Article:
Today! Because you go ahead and eat me now, you’re gonna need the energy –
Muppets From Space (1999)
Directed by Tim Hill
Starring Dave Goelz (x2), Steve Whitmire (x2), Bill Barretta (x2), Frank Oz (x3), Jerry Nelson (x2), Brian Henson, Kevin Clash (x2), Jeffrey Tambor, Josh Charles, Andie MacDowell, David Arquette, F. Murray Abraham, Ray Liotta (x2), Pat Hingle, Kathy Griffin, Rob Schneider, Hulk Hogan (x3), Katie Holmes (x2), Joshua Jackson, Gary Owens
Often referred to as the first big screen Muppet film where Kermit wasn’t the lead, Muppets From Space is actually the third in the ’90s trilogy of post-Jim Henson films where Gonzo is the unquestioned star, following his roles as Charles Dickens in virtually every scene of The Muppet Christmas Carol and as Jim Hawkins’ boon companion, er, Gonzo in Muppet Treasure Island. This is, to date, the only original Muppet feature where Kermit doesn’t nominally star, though, that’s true.
This was also the only theatrical Muppet film released between 1996 and 2011, and as such, it serves as an interesting keystone – wrapping up the entire early history of the franchise with the characters playing themselves, signaling the end of the Jim Henson/Frank Oz era of features, and introducing the Muppets Tonight characters into the film family for the first time. Most of them would be roundly discarded by the time the reboot of the ’10s came around (even fan favorite Pepe), and so this is likely the only film where these eras of Muppets will appear together.
And it’s not a bad little adventure they go on. Harkening back to the main human protagonist days of The Muppet Movie/Great Muppet Caper, this one pits Gonzo recently discovering he’s a legitimate alien from outer space (as opposed to a ‘Whatever,’ as often cited) against Jeffrey Tambor’s shady government figure looking for extraterrestrial life, by any ruthless means. There’s also a crazy subplot with Miss Piggy as an aspiring news anchor which ties in nicely to the newsworthy goings on with Gonzo. Really, Kermit is just sort of around – leading a mission to rescue Gonzo at one point, sure, but relegated to an extreme supporting position, along with Animal, Fozzie, Rizzo, and the rest.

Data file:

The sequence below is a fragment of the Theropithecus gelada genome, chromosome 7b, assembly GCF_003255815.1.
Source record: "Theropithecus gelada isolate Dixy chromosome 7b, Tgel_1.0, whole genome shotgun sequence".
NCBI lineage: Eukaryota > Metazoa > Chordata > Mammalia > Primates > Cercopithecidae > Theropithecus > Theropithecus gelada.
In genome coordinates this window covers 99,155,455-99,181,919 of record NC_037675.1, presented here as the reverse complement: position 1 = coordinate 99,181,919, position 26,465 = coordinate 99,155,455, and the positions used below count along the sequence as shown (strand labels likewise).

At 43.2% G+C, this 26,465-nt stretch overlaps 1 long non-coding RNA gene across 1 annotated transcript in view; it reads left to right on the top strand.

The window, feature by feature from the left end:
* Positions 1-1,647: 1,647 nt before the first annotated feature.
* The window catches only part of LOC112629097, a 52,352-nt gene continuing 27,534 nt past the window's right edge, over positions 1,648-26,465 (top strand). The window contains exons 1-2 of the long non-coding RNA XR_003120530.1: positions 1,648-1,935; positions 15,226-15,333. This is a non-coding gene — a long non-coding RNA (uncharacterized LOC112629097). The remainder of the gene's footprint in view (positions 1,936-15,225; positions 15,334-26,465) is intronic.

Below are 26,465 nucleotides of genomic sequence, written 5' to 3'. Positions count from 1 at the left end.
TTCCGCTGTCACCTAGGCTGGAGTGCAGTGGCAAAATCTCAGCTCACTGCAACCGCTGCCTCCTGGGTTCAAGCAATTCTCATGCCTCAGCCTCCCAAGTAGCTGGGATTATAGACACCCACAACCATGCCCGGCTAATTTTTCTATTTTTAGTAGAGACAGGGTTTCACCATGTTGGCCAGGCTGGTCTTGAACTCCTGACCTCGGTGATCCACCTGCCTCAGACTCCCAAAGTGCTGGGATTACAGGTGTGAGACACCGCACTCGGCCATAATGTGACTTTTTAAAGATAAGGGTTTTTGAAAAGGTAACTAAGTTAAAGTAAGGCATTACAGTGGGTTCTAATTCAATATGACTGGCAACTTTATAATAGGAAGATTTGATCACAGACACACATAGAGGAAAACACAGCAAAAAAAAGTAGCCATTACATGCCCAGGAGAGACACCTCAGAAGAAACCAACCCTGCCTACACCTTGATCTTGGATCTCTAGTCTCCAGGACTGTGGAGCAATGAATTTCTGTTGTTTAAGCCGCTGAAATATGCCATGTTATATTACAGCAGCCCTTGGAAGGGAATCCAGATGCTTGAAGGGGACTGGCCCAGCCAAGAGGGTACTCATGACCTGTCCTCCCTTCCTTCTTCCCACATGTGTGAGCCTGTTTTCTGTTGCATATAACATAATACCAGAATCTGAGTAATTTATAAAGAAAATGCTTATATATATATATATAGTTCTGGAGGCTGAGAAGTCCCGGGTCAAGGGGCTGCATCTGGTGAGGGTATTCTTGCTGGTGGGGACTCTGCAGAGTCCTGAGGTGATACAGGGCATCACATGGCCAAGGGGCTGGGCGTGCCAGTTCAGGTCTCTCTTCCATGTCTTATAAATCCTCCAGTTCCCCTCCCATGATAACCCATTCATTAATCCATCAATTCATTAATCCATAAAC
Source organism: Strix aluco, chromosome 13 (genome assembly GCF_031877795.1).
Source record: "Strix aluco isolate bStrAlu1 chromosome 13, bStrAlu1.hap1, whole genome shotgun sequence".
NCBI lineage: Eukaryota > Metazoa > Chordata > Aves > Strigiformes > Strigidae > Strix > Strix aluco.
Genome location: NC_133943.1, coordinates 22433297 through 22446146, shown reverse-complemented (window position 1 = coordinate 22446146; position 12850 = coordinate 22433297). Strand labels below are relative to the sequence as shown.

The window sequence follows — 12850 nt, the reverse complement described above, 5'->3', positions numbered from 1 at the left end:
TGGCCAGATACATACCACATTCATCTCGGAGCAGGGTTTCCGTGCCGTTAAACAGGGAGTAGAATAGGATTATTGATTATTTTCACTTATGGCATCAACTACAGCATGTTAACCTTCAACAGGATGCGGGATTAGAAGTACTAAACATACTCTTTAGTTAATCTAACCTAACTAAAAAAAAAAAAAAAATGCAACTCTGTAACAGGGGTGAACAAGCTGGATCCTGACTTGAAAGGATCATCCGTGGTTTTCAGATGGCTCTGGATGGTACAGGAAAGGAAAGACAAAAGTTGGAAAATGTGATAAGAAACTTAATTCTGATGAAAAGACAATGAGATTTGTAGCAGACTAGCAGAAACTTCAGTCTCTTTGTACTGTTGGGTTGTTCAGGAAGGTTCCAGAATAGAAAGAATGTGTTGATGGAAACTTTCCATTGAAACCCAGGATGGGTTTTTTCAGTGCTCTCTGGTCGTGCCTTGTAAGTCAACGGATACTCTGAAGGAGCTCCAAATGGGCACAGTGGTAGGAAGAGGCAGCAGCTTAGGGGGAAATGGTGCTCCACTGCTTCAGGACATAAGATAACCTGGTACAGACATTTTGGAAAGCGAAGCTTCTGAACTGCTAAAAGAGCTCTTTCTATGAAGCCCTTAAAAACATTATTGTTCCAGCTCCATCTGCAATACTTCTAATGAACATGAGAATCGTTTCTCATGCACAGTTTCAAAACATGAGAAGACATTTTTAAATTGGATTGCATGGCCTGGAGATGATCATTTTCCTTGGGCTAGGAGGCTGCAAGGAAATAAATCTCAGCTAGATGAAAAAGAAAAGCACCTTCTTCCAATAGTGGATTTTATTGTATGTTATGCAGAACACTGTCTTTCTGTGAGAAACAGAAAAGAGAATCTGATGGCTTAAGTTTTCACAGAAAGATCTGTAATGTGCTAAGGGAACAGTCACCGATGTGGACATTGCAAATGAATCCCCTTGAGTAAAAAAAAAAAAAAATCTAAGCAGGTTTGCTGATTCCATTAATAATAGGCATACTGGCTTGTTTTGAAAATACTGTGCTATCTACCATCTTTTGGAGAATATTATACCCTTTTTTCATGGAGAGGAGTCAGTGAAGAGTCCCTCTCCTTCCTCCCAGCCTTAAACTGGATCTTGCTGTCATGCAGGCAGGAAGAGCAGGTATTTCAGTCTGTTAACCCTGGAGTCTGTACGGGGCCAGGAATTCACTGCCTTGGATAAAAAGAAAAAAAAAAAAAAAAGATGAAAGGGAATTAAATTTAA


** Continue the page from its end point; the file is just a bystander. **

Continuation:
This was also the era where a number of old Jim Henson characters were barely in use, so we only get fleeting glimpses of Dr. Teeth (and the rest of the Electric Mayhem for that matter, excepting Animal) and Rowlf. These gaps are taken up by some jokes tossed Clifford’s way, as well as Johnny Fiama and Sal, and Pepe, who makes the most of his lone major role. He would factor into the TV movies more, co-starring in It’s a Very Merry Muppet Christmas Movie and The Muppets’ Wizard of Oz, but he gets like two lines in 2011’s The Muppets. I love that movie, but that was a poor choice, folks. The Muppets Tonight characters were fine!
Overall, sure, this has gotten punched way down the list of Muppet films – it’s at the bottom of the originals, anyway – but that’s not to say it’s a particularly weak film. Lots of decent Muppet Labs gags, some wacky dream sequences and hallucinations, loads of B star cameos, including some future repeaters like David Arquette and Ray Liotta – it’s pretty underrated in the series.
But it naturally received no awards – this was the first Muppet film with no original songs! – so let’s try to correct history’s mistakes a little bit. Best Cohabitation of the Dawson’s Creek Universe, maybe? It’s pretty weird that Katie Holmes and Joshua Jackson turn up as Joey and Pacey, right? They exist in the Feltapalooza-verse, do they? I would’ve watched a lot more Dawson’s Creek if Bunsen Honeydew guest-starred now and then!
The whole puppeteering crew from #312 Muppet Treasure Island makes the Two-Timers list – Dave Goelz, Bill Barretta, Jerry Nelson, Kevin Clash, and Steve Whitmire, as well as Three-Timer Frank Oz, adding his Yoda-ing in #332’s The Phantom Menace. We also make Two-Timers out of Liotta, for his cameo as honey maven Ray Liotta in #385 Bee Movie, and Holmes, for her role in #397 Wonder Boys.